Wednesday, 11 July 2018: 8:45 AM
Regency D (Hyatt Regency Vancouver)
Although small-scale turbulent mixing at the cloud edge has substantial effects on microphysics of clouds, most models do not represent these processes explicitly or parameterize them rather crudely. This study presents a first use of the so-called linear eddy model (LEM) to represent the unresolved turbulent mixing on the sub-grid scale (SGS) of large-eddy simulations (LES) with coupled Lagrangian cloud models (LCM). The introduced method utilizes the Lagrangian particles and their trajectories to provide the history of the air masses within each LES grid box, while the LEM is used to redistribute these air masses among the Lagrangian particles based on the local features of turbulence in accordance with the LES SGS model. Additionally, the new approach mitigates spurious supersaturations significantly.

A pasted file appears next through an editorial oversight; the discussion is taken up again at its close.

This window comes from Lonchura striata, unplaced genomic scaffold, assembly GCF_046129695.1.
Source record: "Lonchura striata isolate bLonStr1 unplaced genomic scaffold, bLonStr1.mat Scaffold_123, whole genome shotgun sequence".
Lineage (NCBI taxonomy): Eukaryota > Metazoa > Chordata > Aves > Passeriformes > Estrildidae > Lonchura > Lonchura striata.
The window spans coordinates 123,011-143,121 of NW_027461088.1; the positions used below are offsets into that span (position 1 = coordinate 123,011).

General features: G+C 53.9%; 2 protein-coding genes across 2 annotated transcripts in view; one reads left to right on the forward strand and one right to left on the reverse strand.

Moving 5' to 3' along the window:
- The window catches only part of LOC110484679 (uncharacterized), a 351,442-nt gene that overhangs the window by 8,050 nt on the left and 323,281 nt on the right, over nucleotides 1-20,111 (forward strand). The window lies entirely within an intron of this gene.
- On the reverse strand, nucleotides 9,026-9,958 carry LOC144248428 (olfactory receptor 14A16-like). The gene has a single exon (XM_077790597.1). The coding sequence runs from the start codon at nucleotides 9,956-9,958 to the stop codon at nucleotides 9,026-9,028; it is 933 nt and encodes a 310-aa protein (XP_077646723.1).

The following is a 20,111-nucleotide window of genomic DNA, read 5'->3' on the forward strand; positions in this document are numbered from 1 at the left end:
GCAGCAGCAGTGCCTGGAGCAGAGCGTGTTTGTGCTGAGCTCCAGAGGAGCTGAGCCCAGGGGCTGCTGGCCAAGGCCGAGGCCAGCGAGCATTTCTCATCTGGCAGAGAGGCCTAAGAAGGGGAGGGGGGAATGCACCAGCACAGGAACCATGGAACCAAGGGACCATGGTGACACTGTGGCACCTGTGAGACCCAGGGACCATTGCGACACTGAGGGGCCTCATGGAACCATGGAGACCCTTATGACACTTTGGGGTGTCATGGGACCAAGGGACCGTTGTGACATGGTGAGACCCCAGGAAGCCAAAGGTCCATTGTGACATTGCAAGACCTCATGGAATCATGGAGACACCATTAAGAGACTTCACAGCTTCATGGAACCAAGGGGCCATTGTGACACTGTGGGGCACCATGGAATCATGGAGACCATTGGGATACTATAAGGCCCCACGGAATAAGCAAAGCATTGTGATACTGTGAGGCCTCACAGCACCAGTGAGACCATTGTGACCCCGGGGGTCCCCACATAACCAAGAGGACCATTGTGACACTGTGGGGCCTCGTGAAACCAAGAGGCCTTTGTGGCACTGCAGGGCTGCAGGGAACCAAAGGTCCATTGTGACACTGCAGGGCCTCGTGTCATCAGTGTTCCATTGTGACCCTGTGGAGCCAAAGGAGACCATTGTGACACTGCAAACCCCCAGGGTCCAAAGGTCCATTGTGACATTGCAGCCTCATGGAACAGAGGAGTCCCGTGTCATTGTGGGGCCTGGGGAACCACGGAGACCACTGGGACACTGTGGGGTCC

At the low turbulence intensities, as found in the early stage of an idealized bubble cloud simulation, cloud edge SGS mixing tends to be inhomogeneous and the new approach is shown to be essential to produce large particles to initiate rain. At higher turbulence intensities, as found in a shallow cumulus test case, SGS mixing tends to be more homogeneous and the new approach did not significantly alter the results, indicating that a grid spacing of 20 m sufficient to resolve all relevant scales of inhomogeneous mixing. In both analyzed cases, droplet in-cloud residence times are shown to be important for the production of precipitation embryos in the absence of small-scale inhomogeneous mixing, either naturally due to strong turbulence or artificially by a too coarse resolution, or by not using the LEM as an SGS model.
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